Obama Recess-Appoints Richard Cordray to Head CFPB, GOP (P)outraged

I’ve said it on Twitter already, I’ll repeat it here: THANK YOU, PRESIDENT OBAMA, FOR RECESS-APPOINTING RICHARD CORDRAY TO HEAD THE CFPB:

President Obama will appoint former Ohio Atty. Gen. Richard Cordray on Wednesday to be the first director of the new Consumer Financial Protection Agency, making a controversial decision to install Cordray while the Senate is in brief recess to avoid Republican opposition, according to a White House official.

And although that paragraph is “just the facts,” kudos as well to the LAT for getting the backstory right and not trying to soft-pedal it or shoot for false equivalence in an attempt to provide “balance”:

By refusing to allow Congress to adjourn, Republicans have been able to prevent recess — and recess appointments. The Senate and House have met every few days in pro forma sessions that last a matter of minutes.

Democrats, under Majority Leader Harry Reid of Nevada, used the same strategy on occasion when President George W. Bush was in power.

But the Republicans have used the strategy throughout 2011 as the procedural arms race has escalated in the face of GOP opposition.

(emphasis added)

That’s exactly right: the GOP has escalated the procedural war(s) in both houses of congress – but particularly the Senate, which is more susceptible to such procedural abuses of power by the minority. This will be – in fact, already IS being – portrayed by the GOP as an unprecedented abuse of power, yada yada yada…you can almost write the half-whiny, half-fulminating script yourself. The important things here are two: 1) it is the GOP which has broken every vow, gone back on every “gentleman’s agreement,” stretched every rule to (and sometimes past) the breaking point in an effort to deny this President any victories (and ultimately to deny him a second term), and 2) on this issue, Obama did not bend. He did not cave. He did not give in to either GOP pressure, fear of not being “bipartisan” enough, or centrist-leaning, pro-banker aides’ advice to “let the (Wall St.) wookie win.”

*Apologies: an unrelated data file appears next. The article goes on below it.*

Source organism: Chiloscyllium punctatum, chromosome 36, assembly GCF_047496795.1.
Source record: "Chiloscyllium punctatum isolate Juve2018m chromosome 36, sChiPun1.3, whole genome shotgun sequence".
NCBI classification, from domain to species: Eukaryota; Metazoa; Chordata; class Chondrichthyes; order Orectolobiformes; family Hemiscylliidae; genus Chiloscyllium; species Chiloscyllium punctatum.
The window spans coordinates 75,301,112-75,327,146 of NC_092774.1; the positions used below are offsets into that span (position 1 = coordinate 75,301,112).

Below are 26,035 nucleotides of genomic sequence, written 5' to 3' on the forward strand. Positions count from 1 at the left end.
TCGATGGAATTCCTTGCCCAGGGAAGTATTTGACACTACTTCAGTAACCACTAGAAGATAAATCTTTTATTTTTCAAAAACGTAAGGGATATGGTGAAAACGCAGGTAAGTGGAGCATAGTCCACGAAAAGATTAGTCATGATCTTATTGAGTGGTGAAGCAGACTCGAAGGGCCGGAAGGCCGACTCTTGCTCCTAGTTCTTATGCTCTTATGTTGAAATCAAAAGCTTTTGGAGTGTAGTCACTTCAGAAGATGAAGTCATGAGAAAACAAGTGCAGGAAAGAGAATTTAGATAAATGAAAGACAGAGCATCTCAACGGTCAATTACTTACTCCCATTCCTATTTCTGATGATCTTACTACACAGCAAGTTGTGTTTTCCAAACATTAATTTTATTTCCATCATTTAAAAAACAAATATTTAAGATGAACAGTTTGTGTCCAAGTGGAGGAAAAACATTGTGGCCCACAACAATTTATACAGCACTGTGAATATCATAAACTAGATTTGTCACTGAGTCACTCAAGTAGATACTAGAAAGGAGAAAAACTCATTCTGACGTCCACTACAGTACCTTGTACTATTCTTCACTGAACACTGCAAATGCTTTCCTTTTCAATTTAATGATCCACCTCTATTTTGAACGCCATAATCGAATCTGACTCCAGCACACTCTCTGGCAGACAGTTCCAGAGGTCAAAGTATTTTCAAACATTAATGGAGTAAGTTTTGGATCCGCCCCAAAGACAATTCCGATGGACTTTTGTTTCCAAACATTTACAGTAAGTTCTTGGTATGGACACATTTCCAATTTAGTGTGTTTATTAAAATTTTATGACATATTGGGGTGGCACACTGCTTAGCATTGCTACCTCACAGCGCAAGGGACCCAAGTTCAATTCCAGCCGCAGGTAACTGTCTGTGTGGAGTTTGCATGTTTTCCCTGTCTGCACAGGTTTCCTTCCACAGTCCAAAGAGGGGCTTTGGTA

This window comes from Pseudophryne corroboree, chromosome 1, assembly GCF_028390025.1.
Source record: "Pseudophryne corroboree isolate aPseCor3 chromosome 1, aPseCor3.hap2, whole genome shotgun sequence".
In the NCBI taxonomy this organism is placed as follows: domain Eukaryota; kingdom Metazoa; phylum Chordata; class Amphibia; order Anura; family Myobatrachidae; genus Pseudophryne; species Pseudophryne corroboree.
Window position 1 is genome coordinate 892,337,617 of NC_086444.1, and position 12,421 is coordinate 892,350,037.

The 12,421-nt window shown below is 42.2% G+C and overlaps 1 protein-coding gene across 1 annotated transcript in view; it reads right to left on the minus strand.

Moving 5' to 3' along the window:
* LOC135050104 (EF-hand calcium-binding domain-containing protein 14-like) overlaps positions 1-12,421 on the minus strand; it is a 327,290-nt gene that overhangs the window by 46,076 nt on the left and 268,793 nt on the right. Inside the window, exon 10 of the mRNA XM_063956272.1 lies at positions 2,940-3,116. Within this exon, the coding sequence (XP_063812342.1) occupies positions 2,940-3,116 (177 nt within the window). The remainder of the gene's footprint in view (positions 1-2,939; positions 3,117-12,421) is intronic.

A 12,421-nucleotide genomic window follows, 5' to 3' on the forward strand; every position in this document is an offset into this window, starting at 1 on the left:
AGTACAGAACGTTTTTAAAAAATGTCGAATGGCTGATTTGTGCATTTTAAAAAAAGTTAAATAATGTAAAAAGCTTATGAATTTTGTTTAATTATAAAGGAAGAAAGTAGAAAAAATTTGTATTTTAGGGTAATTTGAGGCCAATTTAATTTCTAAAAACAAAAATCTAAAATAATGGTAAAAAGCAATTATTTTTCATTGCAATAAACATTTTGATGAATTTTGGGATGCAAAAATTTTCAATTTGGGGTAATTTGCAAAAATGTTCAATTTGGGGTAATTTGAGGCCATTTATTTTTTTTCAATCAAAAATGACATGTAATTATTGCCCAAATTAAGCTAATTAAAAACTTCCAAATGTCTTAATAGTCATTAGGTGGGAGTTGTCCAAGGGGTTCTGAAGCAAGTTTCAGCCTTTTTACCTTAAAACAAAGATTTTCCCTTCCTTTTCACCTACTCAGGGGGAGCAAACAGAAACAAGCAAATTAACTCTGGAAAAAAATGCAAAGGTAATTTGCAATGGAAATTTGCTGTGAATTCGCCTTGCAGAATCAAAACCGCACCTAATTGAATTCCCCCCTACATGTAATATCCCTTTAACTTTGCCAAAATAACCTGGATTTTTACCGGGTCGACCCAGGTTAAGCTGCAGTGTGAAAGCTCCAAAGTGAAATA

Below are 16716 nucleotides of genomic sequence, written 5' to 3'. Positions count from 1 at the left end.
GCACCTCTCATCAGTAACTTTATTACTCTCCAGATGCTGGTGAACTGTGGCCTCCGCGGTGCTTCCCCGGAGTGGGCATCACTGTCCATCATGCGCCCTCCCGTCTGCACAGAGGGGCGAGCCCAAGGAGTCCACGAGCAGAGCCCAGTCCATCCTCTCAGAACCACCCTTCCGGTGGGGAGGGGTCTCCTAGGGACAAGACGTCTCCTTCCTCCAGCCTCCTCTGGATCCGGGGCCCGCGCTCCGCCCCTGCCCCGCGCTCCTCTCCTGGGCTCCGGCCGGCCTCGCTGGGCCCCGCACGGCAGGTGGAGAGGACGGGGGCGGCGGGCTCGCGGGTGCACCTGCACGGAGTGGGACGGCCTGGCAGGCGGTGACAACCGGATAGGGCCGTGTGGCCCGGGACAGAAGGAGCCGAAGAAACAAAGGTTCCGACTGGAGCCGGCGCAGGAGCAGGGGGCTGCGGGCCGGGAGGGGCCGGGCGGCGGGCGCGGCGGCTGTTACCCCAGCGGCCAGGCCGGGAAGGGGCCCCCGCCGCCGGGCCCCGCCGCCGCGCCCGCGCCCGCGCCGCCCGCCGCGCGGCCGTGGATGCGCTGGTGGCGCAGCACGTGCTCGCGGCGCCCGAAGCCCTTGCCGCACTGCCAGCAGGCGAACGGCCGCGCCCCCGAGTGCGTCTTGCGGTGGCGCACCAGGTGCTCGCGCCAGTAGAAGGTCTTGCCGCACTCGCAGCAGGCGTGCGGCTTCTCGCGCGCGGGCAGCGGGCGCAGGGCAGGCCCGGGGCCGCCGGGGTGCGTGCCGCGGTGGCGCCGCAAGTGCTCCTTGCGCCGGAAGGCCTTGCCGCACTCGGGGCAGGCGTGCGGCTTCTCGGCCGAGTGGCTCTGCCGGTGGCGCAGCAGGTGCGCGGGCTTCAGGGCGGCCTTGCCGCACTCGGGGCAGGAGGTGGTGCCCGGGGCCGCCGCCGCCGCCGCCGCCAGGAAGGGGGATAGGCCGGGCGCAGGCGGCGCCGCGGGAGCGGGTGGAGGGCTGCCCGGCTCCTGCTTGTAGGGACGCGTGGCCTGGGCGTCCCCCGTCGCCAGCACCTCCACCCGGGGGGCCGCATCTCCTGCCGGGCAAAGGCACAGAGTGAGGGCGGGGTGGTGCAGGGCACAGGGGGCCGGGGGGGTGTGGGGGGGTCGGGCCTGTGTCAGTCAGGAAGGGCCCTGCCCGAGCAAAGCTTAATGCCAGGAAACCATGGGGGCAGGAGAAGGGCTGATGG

I could probably waste a lot of time trying to guess what combination of circumstances motivated Obama to do exactly the right thing in this case: it could be because it was the right thing to do. It could be because he felt heat from progressive groups. It could be because it’s now campaign season and he’s switched back to “stump Obama” and away from “bipartisanship-seeking, conciliator-in-chief Obama.” I have no doubt that in some corners of the Internet, Obama’s decision today is already being portrayed as yet another glorious, planned-in-advance, perfectly-executed example of eleventy-dimensional chess. Any combination of those things might be the real story. But none of it matters much at this point, primarily because we’ll likely never really know what the reasons were (at least not until memoirs-time, years in the future, and possibly not even then).

But even though the political junkie in me would LOVE to know what the real combination of reasons or forces which compelled this particular decision were, and even though I think knowing would help many political observers get a better handle on how this White House operates, even THAT doesn’t change my opinion that it wouldn’t matter all that much if we knew. At least, not in comparison to the simple fact that the (obviously in-the-works for a while) decision to recess appoint Richard Cordray stands as a shining example of this administration choosing to utilize the full tools available to it in the service of the American people against powerful special interests (and the opposition party), instead of inexplicably leaving some tools available to the executive unused or cutting a premature deal that relied even in part upon the good faith of an opposition party clearly unmoored from not just restraint and ethics, but seemingly reality at times, as well.